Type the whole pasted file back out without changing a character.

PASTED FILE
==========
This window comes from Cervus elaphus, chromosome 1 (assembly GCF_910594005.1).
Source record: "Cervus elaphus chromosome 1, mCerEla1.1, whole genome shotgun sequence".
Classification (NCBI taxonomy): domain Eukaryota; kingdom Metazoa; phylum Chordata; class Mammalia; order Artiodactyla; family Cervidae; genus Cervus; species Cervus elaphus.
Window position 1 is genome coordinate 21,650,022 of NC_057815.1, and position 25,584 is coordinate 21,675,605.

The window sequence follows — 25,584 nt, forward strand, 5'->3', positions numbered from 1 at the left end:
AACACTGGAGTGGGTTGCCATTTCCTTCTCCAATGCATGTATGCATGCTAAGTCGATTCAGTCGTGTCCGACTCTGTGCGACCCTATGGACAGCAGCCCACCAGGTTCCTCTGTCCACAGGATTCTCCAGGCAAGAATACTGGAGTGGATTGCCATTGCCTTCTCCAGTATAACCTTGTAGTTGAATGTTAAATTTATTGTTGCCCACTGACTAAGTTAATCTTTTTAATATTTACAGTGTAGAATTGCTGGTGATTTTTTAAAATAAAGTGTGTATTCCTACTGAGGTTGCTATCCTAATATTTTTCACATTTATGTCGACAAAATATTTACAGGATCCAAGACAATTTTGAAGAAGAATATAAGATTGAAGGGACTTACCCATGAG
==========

This window comes from Cervus elaphus, chromosome 1 (assembly GCF_910594005.1).
Source record: "Cervus elaphus chromosome 1, mCerEla1.1, whole genome shotgun sequence".
Classification (NCBI taxonomy): domain Eukaryota; kingdom Metazoa; phylum Chordata; class Mammalia; order Artiodactyla; family Cervidae; genus Cervus; species Cervus elaphus.
Window position 1 is genome coordinate 21,650,022 of NC_057815.1, and position 25,584 is coordinate 21,675,605.

The window sequence follows — 25,584 nt, forward strand, 5'->3', positions numbered from 1 at the left end:
AACACTGGAGTGGGTTGCCATTTCCTTCTCCAATGCATGTATGCATGCTAAGTCGATTCAGTCGTGTCCGACTCTGTGCGACCCTATGGACAGCAGCCCACCAGGTTCCTCTGTCCACAGGATTCTCCAGGCAAGAATACTGGAGTGGATTGCCATTGCCTTCTCCAGTATAACCTTGTAGTTGAATGTTAAATTTATTGTTGCCCACTGACTAAGTTAATCTTTTTAATATTTACAGTGTAGAATTGCTGGTGATTTTTTAAAATAAAGTGTGTATTCCTACTGAGGTTGCTATCCTAATATTTTTCACATTTATGTCGACAAAATATTTACAGGATCCAAGACAATTTTGAAGAAGAATATAAGATTGAAGGGACTTACCCATGAG